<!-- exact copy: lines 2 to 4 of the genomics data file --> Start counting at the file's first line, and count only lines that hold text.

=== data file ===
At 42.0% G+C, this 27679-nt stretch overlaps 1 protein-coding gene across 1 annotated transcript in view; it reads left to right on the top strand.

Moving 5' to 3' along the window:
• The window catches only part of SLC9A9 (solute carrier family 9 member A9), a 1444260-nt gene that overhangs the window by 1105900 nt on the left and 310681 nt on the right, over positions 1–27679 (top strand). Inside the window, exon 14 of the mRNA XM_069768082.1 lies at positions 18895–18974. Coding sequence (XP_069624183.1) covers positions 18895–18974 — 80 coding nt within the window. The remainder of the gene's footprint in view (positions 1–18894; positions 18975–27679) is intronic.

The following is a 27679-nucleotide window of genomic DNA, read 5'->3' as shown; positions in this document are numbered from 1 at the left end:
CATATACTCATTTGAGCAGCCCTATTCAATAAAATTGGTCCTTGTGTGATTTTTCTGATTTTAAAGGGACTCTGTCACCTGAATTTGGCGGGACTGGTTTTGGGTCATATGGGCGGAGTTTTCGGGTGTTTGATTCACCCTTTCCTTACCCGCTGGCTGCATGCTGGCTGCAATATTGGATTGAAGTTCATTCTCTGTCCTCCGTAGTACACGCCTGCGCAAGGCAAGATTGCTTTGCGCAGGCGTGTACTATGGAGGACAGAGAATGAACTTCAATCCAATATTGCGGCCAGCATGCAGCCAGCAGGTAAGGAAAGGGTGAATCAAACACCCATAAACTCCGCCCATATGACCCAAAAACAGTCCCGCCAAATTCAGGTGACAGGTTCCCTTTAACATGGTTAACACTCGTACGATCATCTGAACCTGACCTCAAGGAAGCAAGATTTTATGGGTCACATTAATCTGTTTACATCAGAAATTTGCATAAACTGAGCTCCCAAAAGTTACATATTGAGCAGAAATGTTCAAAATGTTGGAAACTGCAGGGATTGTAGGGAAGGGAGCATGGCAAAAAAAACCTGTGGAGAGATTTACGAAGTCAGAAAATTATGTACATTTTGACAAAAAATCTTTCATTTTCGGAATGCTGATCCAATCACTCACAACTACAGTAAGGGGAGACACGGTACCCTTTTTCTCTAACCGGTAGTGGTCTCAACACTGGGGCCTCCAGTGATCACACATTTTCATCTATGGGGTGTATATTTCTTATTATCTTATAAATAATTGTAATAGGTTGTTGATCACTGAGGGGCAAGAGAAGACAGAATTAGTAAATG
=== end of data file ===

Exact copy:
Moving 5' to 3' along the window:
• The window catches only part of SLC9A9 (solute carrier family 9 member A9), a 1444260-nt gene that overhangs the window by 1105900 nt on the left and 310681 nt on the right, over positions 1–27679 (top strand). Inside the window, exon 14 of the mRNA XM_069768082.1 lies at positions 18895–18974. Coding sequence (XP_069624183.1) covers positions 18895–18974 — 80 coding nt within the window. The remainder of the gene's footprint in view (positions 1–18894; positions 18975–27679) is intronic.

The following is a 27679-nucleotide window of genomic DNA, read 5'->3' as shown; positions in this document are numbered from 1 at the left end: